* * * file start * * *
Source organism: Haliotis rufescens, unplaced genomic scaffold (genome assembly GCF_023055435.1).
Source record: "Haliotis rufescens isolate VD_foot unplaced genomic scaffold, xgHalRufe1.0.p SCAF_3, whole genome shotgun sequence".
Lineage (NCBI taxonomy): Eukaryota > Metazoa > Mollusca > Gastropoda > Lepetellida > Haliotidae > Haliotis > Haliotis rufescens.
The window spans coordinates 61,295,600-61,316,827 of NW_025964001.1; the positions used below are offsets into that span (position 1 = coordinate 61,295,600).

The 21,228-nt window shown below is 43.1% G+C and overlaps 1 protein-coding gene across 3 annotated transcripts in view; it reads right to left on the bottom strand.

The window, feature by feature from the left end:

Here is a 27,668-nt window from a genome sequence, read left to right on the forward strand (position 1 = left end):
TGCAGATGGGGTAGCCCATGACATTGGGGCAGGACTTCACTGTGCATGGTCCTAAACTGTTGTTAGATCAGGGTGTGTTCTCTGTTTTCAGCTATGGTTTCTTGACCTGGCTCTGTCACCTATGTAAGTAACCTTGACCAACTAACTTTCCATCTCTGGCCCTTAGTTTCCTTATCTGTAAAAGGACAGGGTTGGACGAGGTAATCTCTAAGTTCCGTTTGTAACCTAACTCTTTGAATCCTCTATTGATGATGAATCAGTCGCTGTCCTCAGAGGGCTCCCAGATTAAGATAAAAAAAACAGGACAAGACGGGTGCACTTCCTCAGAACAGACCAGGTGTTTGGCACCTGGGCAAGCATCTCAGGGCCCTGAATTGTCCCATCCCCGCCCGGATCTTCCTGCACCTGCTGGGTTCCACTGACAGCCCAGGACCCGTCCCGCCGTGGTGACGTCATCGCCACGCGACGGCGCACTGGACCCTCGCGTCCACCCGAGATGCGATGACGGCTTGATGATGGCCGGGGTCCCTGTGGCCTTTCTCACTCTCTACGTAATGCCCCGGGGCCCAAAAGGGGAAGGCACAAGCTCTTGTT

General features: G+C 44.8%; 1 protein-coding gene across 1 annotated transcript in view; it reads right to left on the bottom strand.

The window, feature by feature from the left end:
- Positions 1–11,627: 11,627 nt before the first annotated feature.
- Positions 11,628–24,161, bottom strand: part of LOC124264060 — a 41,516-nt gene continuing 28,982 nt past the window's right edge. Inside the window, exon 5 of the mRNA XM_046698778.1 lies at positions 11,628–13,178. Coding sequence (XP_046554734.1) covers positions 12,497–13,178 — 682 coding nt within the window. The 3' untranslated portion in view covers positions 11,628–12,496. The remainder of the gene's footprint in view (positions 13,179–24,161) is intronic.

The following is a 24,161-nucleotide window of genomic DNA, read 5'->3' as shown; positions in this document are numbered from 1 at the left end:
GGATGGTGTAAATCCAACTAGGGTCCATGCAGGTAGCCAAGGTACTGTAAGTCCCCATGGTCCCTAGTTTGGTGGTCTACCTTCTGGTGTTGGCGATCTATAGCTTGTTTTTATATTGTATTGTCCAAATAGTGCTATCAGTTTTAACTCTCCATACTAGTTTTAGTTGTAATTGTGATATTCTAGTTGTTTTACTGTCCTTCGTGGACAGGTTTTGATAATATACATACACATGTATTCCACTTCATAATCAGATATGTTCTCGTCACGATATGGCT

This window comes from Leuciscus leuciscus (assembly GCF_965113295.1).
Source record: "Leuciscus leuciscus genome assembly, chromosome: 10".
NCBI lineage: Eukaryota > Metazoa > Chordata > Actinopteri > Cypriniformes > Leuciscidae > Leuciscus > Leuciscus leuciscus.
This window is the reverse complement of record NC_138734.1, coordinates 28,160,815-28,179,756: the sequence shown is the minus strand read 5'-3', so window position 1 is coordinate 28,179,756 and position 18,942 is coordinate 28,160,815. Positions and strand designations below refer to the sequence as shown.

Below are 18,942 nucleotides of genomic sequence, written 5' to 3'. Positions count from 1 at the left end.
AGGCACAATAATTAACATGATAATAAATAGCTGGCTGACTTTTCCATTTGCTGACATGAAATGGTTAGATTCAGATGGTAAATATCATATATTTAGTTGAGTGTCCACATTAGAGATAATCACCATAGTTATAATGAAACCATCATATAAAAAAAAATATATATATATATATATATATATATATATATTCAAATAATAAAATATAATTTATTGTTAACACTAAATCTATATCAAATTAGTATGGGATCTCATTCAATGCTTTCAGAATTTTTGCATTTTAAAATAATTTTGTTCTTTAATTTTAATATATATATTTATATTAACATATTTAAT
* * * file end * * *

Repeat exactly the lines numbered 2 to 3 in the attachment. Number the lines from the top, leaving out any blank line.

Source record: "Haliotis rufescens isolate VD_foot unplaced genomic scaffold, xgHalRufe1.0.p SCAF_3, whole genome shotgun sequence".
Lineage (NCBI taxonomy): Eukaryota > Metazoa > Mollusca > Gastropoda > Lepetellida > Haliotidae > Haliotis > Haliotis rufescens.